Dekeyseria Rapp Py-Daniel, 1985

Dekeyseria pulcher, Photo by N.K. Lujan

Dekeyseria niveata, Photo by M.H. Sabaj

Isbrücker et al. (2001) describe Zonancistrus for D. brachyurus, D. pictus, and D. pulcher, but I see no reason to recognize this as a distinct genus given that Dekeyseria with these species included is a well diagnosed genus and color pattern is not a useful chacateristic in diagnosing genera.  I treat Zonancistrus as a synonym of Dekeyseria. The degree of color pattern difference is no greater than in other genera endemic to the Rio Negro and upper Rio Orinoco like Hypancistrus and Pseudolithoxus. The following is an excerpt from Armbruster (1997).

Zonancistrus Isbrücker, 2001



Dekeyseria is not diagnosed by any unique characteristic.  Characteristics considered synapomorphic for Dekeyseria are: loss of the accessory process on the first epibranchial, elongated first hypobranchials, a medially placed interohyal, loss of the connection between the hyomandibula and the quadrate mesially, tall walls of the pterygoid channel, a short anterior process of the metapterygoid, reversal to a maxilla shorter than the palatine, loss of an overhang on the metapterygoid condyle of the lateral ethmoid, lower hypurals much longer than the upper hypurals, placement of the first neural arch in front of the first dorsal fin pterygiophore, exposure of the first anal fin pterygiophore, the abductor fossa of the pectoral girdle nearly flat anteromesially, the cleithrum shaped like a trapezoid anteriorly, straight anterolateral processes of the pelvic basipterygium, and rows of long, sharp odontodes forming keels on the lateral plates.

Breeding males develop elongated odontodes along the snout margin anterior to the evertible cheek odontodes and on the pectoral fin rays. The brown species appear to have a greater development of the snout odontodes and the barred species a greater development of the pectoral fin spine odontodes.


Dekeyseria is an unusual group of fishes that appear similar to Lasiancistrus. Color pattern is variable with some species brown with some mottling in the fins, and others with a bold pattern of brown bars on a tan background.  In brown species, the abdomen is slightly lighter than the sides.  In barred species, the head has large tan spots, the spots becoming larger posteriorly until the bars form as separate entities.  There are about eight bars, the first before the dorsal fin, the second just posterior to the origin of the dorsal fin, the third at the posterior of the dorsal fin, the fourth just before the adipose fin, the fifth under the adipose fin and including the adipose spine, and the remainder on the caudal fin.  The first three bars are branched with the bars appearing to fuse along the sides.  The preadipose band partially circles the caudal peduncle and is contiguous with a brown marking on the anal fin, and the adipose band circles the caudal peduncle.  Fins with wide bands; abdomen white and naked.  Three predorsal plates.  Three rows of plates on the caudal peduncle.  The species are flattened more than typical Ancistrini, and the lateral plates have median rows of long, sharp odontodes forming keels.  Odontodes form well-developed rows above and below the keel rows in all individuals.  Tentacules are associated with odontodes on the pectoral fin spine and snout, but are shorter than the supporting odontodes.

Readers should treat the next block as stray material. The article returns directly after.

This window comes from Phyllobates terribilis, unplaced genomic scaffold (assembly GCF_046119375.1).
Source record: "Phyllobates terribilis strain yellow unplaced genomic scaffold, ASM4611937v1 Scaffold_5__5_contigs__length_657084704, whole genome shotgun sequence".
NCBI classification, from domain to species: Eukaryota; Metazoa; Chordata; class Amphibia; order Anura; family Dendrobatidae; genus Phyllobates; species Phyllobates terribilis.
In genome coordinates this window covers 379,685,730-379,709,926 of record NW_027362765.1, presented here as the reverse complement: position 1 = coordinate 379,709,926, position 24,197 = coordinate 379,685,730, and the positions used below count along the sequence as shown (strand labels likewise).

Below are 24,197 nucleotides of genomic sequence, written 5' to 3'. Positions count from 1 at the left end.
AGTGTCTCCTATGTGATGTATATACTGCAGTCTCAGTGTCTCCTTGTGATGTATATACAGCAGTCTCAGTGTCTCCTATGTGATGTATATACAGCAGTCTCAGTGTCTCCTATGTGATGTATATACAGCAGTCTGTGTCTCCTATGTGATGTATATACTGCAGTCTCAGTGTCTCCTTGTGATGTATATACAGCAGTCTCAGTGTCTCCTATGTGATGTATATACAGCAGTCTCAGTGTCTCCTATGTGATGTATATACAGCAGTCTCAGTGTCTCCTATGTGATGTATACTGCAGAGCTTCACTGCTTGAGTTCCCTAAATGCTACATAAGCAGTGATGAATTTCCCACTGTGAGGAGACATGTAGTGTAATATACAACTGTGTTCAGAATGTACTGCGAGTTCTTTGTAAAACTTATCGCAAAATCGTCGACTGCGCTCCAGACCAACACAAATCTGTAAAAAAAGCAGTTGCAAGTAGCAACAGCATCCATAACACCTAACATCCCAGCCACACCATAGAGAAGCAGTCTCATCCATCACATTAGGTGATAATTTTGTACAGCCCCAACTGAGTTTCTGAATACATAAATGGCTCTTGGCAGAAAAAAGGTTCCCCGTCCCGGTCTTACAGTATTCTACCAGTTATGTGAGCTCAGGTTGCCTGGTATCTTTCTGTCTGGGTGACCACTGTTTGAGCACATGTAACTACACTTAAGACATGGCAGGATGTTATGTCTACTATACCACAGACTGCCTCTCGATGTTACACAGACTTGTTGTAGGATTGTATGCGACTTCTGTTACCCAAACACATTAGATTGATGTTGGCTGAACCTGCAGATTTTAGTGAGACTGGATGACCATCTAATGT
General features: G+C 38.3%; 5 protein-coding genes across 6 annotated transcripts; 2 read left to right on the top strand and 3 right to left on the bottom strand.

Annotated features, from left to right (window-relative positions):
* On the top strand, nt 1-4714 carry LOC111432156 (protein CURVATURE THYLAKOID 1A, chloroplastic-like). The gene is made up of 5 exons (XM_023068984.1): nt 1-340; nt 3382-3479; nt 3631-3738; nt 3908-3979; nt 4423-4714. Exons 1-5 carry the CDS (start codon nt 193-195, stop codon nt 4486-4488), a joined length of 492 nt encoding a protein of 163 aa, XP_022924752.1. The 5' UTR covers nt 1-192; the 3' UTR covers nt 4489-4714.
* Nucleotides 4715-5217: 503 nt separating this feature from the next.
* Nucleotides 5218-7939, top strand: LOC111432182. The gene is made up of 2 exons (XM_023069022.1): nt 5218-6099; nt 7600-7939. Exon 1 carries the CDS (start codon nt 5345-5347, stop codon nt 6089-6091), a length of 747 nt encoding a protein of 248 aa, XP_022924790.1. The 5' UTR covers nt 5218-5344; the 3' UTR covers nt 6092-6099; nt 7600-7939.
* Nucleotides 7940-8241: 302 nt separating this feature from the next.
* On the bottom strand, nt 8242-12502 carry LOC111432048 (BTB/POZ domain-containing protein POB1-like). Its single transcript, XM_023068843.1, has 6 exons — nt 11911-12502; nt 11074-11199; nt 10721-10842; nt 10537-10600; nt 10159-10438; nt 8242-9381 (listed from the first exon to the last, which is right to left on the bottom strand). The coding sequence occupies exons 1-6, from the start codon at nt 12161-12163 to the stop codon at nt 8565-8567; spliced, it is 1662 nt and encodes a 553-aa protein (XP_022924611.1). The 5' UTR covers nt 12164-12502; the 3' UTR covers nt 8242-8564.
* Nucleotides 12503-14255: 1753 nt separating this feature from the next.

The odontodes along the snout and on the pectoral fin spine are larger in males.  In some species, the cheek odontodes are extremely long.


Dekeyseria differs from all other Ancistrini except Acanthicus, Leporacanthicus, Megalancistrus, and Pseudacanthicus (the Acanthicus group) by the presence of the sharp odontode keels.  In Dekeyseria, however, there are rows of odontodes above and below the keels, whereas in the Acanthicus group there are usually few odontodes above or below the keels in all but the largest adults (greater than 200 mm ) and no complete rows.  Also, there are only seven dorsal fin rays in Dekeyseria (vs. eight or more), three rows of plates on the caudal peduncle (vs. five), and no plates on the abdomen.  Dekeyseria differs from Pterygoplicthini by lacking plates on the abdomen.  Dekeyseria appears most similar to Lasiancistrus but lacks whiskerlike odontodes on the cheek and tentacules longer than the supporting odontodes on the snout of breeding males.


Reported as an air-breather (Val and Almeida-Val, 1993).


Known from the Rio Negro, floodplain lakes of the Amazon, and upper Orinoco.


Armbruster, J.W. 1997. Phylogenetic relationships of the sucker-mouth armored catfishes (Loricariidae) with particular emphasis on the Ancistrinae, Hypostominae, and Neoplecostominae. Unpubl. Ph.D. dissertation. University of Illinois, Urbana-Champaign. 409 pp.

Isbrücker, I. J. H., I. Seidel, J. P. Michels, E. Schraml & A. Werner. 2001. Diagnose 14 neuer Gattungen der Familie Loricariidae Rafinesque, 1815 (Teleostei, Ostariophysi). Pp. 17-24 in R. Stawikowski, ed. "Sonderheft Harnischwelse 2". Datz 1.1.2002.

Val, A.L. and V.M.F. de Almeida-Val. 1995. Fishes of the Amazon and their environment.  Zoophysiology Vol. 32.  Springer-Verlag, Berlin. 224 pp.

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